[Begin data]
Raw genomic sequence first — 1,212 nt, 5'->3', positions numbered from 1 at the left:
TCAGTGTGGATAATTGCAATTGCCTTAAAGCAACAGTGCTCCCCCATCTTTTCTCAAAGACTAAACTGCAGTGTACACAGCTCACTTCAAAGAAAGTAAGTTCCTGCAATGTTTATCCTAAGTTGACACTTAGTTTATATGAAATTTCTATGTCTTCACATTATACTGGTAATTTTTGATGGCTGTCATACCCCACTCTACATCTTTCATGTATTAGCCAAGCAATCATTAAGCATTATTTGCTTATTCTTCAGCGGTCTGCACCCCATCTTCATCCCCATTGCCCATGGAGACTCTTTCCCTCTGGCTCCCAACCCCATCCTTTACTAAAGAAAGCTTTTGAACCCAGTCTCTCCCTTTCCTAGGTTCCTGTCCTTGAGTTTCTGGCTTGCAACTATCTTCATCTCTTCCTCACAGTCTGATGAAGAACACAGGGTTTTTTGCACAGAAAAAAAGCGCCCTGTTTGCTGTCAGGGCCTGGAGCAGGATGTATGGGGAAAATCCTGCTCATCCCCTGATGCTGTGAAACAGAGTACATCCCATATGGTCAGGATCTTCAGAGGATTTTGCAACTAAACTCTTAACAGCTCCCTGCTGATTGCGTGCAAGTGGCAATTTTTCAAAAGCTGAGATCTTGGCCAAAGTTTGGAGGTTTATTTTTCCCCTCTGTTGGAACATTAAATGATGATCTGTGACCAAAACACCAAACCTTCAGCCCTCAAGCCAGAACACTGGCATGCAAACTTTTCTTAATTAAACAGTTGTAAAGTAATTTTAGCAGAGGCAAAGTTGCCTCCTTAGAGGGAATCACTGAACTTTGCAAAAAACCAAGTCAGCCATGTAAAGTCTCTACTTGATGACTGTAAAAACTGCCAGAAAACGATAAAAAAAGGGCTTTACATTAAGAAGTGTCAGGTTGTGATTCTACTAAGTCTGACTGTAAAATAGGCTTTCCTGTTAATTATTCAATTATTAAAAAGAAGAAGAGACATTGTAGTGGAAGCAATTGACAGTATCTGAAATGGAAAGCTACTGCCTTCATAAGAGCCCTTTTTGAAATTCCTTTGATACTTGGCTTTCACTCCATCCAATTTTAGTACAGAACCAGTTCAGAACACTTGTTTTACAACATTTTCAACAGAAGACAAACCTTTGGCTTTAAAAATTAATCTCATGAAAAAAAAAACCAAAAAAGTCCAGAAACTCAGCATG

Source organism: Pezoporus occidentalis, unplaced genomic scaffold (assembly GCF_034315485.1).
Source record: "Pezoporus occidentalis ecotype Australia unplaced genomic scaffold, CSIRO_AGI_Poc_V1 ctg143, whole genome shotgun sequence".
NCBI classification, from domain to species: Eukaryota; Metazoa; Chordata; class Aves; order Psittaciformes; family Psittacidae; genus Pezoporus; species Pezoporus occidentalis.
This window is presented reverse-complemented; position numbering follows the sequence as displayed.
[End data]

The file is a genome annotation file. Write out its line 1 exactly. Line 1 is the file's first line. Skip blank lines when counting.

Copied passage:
Raw genomic sequence first — 1,212 nt, 5'->3', positions numbered from 1 at the left: